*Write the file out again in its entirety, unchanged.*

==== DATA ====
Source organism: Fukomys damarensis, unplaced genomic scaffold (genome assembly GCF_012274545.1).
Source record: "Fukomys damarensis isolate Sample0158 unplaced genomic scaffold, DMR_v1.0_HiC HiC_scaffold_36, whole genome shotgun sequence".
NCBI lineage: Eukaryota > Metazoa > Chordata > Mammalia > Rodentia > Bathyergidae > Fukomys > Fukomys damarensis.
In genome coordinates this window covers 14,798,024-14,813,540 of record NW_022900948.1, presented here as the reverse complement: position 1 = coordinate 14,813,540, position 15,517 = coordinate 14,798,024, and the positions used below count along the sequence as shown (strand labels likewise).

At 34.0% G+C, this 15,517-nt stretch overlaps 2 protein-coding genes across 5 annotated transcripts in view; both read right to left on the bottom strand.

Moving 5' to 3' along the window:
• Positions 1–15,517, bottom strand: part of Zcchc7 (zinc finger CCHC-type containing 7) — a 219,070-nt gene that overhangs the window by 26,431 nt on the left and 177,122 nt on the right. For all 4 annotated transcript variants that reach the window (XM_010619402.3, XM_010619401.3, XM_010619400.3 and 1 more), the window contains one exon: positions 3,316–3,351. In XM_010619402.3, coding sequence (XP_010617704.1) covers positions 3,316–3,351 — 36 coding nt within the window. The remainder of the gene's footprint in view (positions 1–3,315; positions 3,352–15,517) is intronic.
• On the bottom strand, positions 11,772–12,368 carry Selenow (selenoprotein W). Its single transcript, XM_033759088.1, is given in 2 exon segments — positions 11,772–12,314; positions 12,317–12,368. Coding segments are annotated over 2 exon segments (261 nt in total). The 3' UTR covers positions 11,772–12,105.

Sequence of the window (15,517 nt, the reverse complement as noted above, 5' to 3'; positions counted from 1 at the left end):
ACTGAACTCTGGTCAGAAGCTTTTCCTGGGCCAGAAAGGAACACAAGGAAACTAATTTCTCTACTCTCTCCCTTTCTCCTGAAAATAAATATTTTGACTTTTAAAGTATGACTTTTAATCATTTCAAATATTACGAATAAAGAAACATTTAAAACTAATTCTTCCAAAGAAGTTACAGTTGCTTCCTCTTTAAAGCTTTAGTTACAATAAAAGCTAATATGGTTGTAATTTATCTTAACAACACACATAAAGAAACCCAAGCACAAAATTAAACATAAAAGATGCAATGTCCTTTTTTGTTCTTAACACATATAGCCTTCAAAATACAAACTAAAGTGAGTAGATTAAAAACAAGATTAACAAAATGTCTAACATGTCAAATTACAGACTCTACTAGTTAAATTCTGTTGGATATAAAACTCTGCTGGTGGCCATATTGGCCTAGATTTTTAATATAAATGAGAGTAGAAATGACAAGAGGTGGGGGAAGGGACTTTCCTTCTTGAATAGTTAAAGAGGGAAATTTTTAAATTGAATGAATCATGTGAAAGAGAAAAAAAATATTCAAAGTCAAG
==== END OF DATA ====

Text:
Source organism: Fukomys damarensis, unplaced genomic scaffold (genome assembly GCF_012274545.1).
Source record: "Fukomys damarensis isolate Sample0158 unplaced genomic scaffold, DMR_v1.0_HiC HiC_scaffold_36, whole genome shotgun sequence".
NCBI lineage: Eukaryota > Metazoa > Chordata > Mammalia > Rodentia > Bathyergidae > Fukomys > Fukomys damarensis.
In genome coordinates this window covers 14,798,024-14,813,540 of record NW_022900948.1, presented here as the reverse complement: position 1 = coordinate 14,813,540, position 15,517 = coordinate 14,798,024, and the positions used below count along the sequence as shown (strand labels likewise).

At 34.0% G+C, this 15,517-nt stretch overlaps 2 protein-coding genes across 5 annotated transcripts in view; both read right to left on the bottom strand.

Moving 5' to 3' along the window:
• Positions 1–15,517, bottom strand: part of Zcchc7 (zinc finger CCHC-type containing 7) — a 219,070-nt gene that overhangs the window by 26,431 nt on the left and 177,122 nt on the right. For all 4 annotated transcript variants that reach the window (XM_010619402.3, XM_010619401.3, XM_010619400.3 and 1 more), the window contains one exon: positions 3,316–3,351. In XM_010619402.3, coding sequence (XP_010617704.1) covers positions 3,316–3,351 — 36 coding nt within the window. The remainder of the gene's footprint in view (positions 1–3,315; positions 3,352–15,517) is intronic.
• On the bottom strand, positions 11,772–12,368 carry Selenow (selenoprotein W). Its single transcript, XM_033759088.1, is given in 2 exon segments — positions 11,772–12,314; positions 12,317–12,368. Coding segments are annotated over 2 exon segments (261 nt in total). The 3' UTR covers positions 11,772–12,105.

Sequence of the window (15,517 nt, the reverse complement as noted above, 5' to 3'; positions counted from 1 at the left end):
ACTGAACTCTGGTCAGAAGCTTTTCCTGGGCCAGAAAGGAACACAAGGAAACTAATTTCTCTACTCTCTCCCTTTCTCCTGAAAATAAATATTTTGACTTTTAAAGTATGACTTTTAATCATTTCAAATATTACGAATAAAGAAACATTTAAAACTAATTCTTCCAAAGAAGTTACAGTTGCTTCCTCTTTAAAGCTTTAGTTACAATAAAAGCTAATATGGTTGTAATTTATCTTAACAACACACATAAAGAAACCCAAGCACAAAATTAAACATAAAAGATGCAATGTCCTTTTTTGTTCTTAACACATATAGCCTTCAAAATACAAACTAAAGTGAGTAGATTAAAAACAAGATTAACAAAATGTCTAACATGTCAAATTACAGACTCTACTAGTTAAATTCTGTTGGATATAAAACTCTGCTGGTGGCCATATTGGCCTAGATTTTTAATATAAATGAGAGTAGAAATGACAAGAGGTGGGGGAAGGGACTTTCCTTCTTGAATAGTTAAAGAGGGAAATTTTTAAATTGAATGAATCATGTGAAAGAGAAAAAAAATATTCAAAGTCAAG